Finally, the main event starts Thursday with only two stages open before the weekend blossoms into full swing. The Amphitheater and the Living Room offer entertainment to kick off the festival. The Amphitheater offers upbeat performances thrown down by DJ’s from all across the world, including some of the industry’s biggest up and comers. Thursday afternoon, the stage was host to my favorite set that is so uniquely Shambhala, British Columbia’s own Skiitour! The pair puts on one of the most eclectic and entertaining shows I have ever seen. Whilst throwing down their own twist on danceable club tunes, the duo sports full on retro snow gear, and an entire posse decked out to the nines in similar apparel. Skiitour adds an extra element to their performance by bringing out snowblowers, dancers, aerial hoopers, and more for one of the most fun and entertaining sets of the entire weekend.
Thursday night the Amphitheater was host to an extra special treat; a back to back set with G Jones and Bleep Bloop. G Jones has recently gained a lot of attention for his collaborations with industry heavyweight and Shambhala Veteran, Bassnectar. Seeing the collision of Bleep Bloop’s future space style with G Jone’s heavy hitting bass was definitely a highlight of the weekend.
The Living Room is an extra special staple of Shambhala, easily being one of the most unique stages I have ever been to. It is one of the smaller stages of the festival, nestled right beside the glacier-fed river that winds through the grounds. The standing area for the entire stage is sandy, making it the perfect place to kick off your shoes and relax. The music featured on the stage was mostly downtempo, creating a soothing and care-free atmosphere. The best part about the Living Room stage is that you can enjoy the music on it from the river. Sit down in a tube and float for the duration of the set, or set up lawn chairs along the shore and enjoy. Adding to the atmosphere is a shisha and tea lounge, as well as a fresh fruit smoothie stand. The smoothie stand, like many of the food vendors at Shambhala, uses only local organic fruit in their tasty treats!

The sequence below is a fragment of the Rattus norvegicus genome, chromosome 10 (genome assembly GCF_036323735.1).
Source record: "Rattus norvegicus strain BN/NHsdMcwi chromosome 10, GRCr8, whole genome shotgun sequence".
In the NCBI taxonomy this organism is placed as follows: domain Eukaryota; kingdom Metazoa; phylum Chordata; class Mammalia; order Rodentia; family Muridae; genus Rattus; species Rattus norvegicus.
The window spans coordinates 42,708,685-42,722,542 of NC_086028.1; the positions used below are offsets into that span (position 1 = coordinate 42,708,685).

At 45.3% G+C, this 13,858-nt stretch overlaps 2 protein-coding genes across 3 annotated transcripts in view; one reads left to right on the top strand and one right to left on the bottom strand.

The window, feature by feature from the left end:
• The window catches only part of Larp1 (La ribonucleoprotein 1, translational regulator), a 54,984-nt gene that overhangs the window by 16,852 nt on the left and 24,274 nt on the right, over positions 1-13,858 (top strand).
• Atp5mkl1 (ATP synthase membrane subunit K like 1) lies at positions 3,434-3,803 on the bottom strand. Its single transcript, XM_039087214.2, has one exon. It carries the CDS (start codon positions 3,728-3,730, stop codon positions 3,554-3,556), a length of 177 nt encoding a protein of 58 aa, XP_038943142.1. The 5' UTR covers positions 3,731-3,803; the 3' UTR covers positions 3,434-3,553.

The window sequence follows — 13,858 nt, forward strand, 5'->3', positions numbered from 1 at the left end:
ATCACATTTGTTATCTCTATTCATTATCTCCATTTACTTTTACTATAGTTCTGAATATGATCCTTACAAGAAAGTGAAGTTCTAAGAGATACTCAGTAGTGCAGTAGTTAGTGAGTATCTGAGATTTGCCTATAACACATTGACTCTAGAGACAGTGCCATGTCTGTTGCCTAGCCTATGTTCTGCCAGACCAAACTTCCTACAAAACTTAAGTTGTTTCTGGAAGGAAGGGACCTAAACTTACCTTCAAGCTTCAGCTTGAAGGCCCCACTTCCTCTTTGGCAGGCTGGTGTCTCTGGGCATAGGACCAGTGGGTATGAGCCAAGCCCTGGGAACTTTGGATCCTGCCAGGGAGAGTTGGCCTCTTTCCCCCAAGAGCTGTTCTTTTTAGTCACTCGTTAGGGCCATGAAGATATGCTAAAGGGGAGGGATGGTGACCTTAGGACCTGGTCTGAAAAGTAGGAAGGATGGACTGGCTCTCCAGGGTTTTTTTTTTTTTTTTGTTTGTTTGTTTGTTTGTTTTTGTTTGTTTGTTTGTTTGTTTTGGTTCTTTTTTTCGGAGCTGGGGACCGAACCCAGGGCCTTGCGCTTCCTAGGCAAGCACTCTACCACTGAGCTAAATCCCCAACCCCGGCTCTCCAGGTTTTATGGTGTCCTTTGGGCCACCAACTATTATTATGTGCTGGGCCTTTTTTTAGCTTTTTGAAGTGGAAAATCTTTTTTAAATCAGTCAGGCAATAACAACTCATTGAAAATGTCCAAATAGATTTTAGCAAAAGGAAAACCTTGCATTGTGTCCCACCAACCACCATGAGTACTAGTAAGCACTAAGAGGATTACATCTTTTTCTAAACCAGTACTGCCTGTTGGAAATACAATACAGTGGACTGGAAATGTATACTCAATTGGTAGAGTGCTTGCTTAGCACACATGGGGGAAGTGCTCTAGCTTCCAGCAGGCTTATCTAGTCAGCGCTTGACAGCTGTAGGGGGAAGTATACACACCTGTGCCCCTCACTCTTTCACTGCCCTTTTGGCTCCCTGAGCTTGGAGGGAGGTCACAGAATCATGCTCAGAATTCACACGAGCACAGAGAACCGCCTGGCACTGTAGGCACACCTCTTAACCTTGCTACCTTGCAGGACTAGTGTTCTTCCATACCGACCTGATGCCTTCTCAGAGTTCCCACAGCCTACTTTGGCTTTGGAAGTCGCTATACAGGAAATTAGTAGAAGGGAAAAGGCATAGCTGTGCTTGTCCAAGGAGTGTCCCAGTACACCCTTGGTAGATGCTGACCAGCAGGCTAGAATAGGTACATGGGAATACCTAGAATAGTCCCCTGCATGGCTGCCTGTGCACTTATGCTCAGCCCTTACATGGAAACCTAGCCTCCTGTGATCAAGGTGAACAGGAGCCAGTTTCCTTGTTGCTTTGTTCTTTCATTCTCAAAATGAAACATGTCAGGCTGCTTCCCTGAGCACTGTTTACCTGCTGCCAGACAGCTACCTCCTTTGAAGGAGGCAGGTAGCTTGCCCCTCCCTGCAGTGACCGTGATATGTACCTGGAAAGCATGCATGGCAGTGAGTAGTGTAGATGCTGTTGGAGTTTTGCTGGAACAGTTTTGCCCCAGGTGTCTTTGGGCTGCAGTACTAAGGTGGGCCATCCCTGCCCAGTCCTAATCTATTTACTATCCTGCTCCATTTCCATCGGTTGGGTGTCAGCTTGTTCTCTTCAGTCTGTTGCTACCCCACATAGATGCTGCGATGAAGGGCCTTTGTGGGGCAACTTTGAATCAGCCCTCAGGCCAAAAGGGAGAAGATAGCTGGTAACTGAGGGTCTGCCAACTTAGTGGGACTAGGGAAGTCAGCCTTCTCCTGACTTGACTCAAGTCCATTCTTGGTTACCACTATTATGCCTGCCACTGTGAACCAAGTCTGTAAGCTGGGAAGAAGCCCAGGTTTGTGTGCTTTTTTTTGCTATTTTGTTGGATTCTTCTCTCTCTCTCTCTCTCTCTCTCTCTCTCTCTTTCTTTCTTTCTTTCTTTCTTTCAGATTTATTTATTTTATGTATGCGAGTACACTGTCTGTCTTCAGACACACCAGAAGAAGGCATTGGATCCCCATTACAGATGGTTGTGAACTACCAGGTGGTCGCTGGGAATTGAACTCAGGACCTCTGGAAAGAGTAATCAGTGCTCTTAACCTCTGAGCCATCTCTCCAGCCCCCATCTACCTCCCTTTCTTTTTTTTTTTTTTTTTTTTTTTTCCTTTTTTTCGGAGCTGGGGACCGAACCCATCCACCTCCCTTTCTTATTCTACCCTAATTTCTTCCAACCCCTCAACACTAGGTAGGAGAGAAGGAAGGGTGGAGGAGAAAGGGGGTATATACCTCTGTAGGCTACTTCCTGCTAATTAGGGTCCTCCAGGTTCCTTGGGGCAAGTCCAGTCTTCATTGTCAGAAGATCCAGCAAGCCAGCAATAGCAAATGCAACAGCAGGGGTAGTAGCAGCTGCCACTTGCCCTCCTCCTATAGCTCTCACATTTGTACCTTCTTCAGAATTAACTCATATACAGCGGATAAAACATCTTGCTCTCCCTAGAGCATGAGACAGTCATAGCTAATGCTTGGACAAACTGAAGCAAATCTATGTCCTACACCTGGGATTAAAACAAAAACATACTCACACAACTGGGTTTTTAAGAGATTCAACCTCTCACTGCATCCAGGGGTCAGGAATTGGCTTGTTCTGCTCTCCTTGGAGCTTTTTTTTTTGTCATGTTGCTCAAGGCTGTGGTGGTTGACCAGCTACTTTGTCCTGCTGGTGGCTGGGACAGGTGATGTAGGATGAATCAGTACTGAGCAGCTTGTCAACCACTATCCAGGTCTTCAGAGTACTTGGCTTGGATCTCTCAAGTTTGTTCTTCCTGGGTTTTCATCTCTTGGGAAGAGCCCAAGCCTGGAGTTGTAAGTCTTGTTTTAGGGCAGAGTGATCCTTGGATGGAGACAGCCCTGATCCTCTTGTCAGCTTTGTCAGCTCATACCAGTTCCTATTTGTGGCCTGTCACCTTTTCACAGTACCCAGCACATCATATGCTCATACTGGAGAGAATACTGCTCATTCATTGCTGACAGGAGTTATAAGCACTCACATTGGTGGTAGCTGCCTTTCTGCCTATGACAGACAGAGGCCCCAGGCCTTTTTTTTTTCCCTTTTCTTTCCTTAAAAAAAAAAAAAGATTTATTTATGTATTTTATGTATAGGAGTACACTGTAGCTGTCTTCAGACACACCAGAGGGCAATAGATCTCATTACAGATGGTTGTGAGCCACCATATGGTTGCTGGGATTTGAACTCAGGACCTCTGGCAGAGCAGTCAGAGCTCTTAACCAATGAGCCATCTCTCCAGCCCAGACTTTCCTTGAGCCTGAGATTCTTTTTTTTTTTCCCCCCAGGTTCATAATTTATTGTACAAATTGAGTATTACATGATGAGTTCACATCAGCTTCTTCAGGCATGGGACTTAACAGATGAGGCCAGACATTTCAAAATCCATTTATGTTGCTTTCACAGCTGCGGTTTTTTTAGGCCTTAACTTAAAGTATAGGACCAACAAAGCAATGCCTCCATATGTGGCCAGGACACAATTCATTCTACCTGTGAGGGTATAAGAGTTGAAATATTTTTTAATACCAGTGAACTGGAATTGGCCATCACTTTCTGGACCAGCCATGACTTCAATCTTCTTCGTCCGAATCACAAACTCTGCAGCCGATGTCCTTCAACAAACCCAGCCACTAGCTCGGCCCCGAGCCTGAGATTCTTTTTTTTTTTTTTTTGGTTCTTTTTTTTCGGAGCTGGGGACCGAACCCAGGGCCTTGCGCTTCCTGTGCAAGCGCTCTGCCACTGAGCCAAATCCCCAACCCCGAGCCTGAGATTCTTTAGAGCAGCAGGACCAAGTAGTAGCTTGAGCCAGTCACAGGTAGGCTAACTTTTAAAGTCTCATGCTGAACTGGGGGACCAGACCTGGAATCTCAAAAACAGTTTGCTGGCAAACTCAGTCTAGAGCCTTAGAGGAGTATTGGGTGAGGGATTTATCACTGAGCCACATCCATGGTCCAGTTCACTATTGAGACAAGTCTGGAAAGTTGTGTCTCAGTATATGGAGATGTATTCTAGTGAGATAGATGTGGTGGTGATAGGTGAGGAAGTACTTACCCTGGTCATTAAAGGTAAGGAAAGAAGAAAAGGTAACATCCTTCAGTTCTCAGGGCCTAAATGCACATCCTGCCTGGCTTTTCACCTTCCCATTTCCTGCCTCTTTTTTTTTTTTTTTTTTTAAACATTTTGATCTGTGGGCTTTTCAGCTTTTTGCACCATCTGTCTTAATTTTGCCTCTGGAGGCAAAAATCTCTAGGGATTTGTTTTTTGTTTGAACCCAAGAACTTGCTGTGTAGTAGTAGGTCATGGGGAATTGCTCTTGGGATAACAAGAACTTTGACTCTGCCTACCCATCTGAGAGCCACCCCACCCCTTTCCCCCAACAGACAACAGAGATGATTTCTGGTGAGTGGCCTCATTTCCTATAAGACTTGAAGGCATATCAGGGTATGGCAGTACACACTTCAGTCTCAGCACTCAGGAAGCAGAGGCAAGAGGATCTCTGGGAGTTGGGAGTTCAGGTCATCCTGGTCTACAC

Easily a highlight of the Living Room this year was Tipper’s downtempo set that took place Sunday night. The Living Room filled to capacity with people sitting down to enjoy Tipper’s otherworldly sounds. No visuals or light shows necessary, the natural beauty of the setting sun exploding in oranges, pinks and reds, was enough. With plumes of fire exploding from pyrotechnics along the river for added effect, it was one of the most magical moments of the entire weekend.
Shambhala is special because it is a completely family owned festival. What does that mean? No corporate sponsors, no big company owners, and an awesome tight knit family vibe! After 18 years of running strong, the festival has managed to stay below 12,000 attendees annually, keeping the feeling of the festival very intimate. Many of the people working with the festival have been involved for years, either as staff team members or as festival attendees. A tone is set by the people dedicated to the festival, as if to say “this is home to me, you should treat it as home too.” What does that mean, treating a festival like home? To me, treating a festival like home means a lot of things. It means to treat everyone around you as you would in your own home, be welcoming and kind! See someone in need? Be as good of a host as you would at home, and help them out! Keep the area clean, meaning clean up after yourself and respect the land. Be comfortable being yourself! At home you should be able to be whoever you want to be, Shambhala is the same way, you are free to be who you truly are! Home, in the most important sense, is a place where you create some of your best memories, do the same at Shambhala!